Pot shops find ways to handle cash
CORRECTION: The article, “Pot shops find ways to handle cash” published online at westernfrontonline.com and in The Western Front Tuesday, Jan. 10 stated the CanPay app allows customers to preload their account and then scan their phone on a receiving device in retailers who accept the payment method. The article should have stated CanPay allows customers to link their banking or checking account to the app. From there, CanPay generates a random, unique QR code on the customer’s phone that retailers scan on a receiving device to process the transaction.
Buying marijuana in Bellingham might become easier this year.
In late December, local cannabis shop 2020 Solutions became one of Washington state’s first recreational cannabis stores to start using a method of payment other than cash, according to the Bellingham Business Journal.
Instead, the store has started using an app called CanPay. CanPay allows customers to preload their account and then scan their phone on a receiving device in retailers who accept the payment method.
2020 Solutions was reached for comment, but did not respond in time for publication.
Since Washington state legalized cannabis, retailers have had to conduct business on a cash-only basis. Cannabis is not currently legal under federal law, leading to issues with federally insured banks conducting business with cannabis shops.
“Every time [cash is] transported, it’s always running a risk, especially when it’s a high-end business.”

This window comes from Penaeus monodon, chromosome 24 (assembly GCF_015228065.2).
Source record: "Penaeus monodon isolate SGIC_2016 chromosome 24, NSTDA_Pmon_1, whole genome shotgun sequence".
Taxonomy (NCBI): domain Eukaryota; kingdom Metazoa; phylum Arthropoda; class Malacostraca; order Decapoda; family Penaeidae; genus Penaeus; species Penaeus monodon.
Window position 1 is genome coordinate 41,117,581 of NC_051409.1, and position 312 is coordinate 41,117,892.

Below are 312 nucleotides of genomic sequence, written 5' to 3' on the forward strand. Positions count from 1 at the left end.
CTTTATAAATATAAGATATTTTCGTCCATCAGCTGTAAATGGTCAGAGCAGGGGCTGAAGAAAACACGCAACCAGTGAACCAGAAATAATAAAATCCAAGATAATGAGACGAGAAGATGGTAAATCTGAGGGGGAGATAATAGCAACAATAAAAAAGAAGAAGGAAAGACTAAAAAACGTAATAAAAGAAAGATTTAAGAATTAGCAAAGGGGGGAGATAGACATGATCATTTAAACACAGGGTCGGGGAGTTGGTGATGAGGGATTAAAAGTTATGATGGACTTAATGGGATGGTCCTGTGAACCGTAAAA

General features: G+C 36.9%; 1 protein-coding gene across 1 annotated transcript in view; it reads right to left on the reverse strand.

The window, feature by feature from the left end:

The only cost to the customer is a 99 cent annual service fee, according to CanPay’s website. This method may have the potential to be well received. Some companies have allowed certain cards but they often charge customers and retailers swiping fees.
Phillip Olson, an employee at Trove Cannabis, said CanPay would streamline the payment process by providing alternative methods, but he would want to make sure it was safe for their customers and well researched.
“In order for us to progress, people have to know why we’re at where we’re at with the lack of federalization,” Olsen said.
Having a better understanding of why things are the way they are will help with issues and stigmas surrounding the cannabis industry, Olsen said.
Rory Hogan is the manager of a local cannabis shop called Green Leaf. Hogan and his employees said working with banks directly would be very helpful, although an app is a nice step in that direction.
“I think a new app that allowed for card transactions would be a great help,” Hogan said.
Dealing with high volumes of cash can be dangerous for employees and customers, said Aaron McShane, an employee at Green Leaf.
“Every time [cash is] transported, it’s always running a risk, especially when it’s a high-end business,” McShane said.
In a recent letter written to the U.S. Treasury Department’s Financial Crimes Enforcement Network, Sen. Murray and others said only dealing in cash is “creating huge logistical and safety problems for communities across the country.”
With 2020 Solutions taking progressive steps in the cannabis market and state senators pushing for legislation to make purchasing cannabis safer for all, consumers may see even greater steps as 2017 gets underway.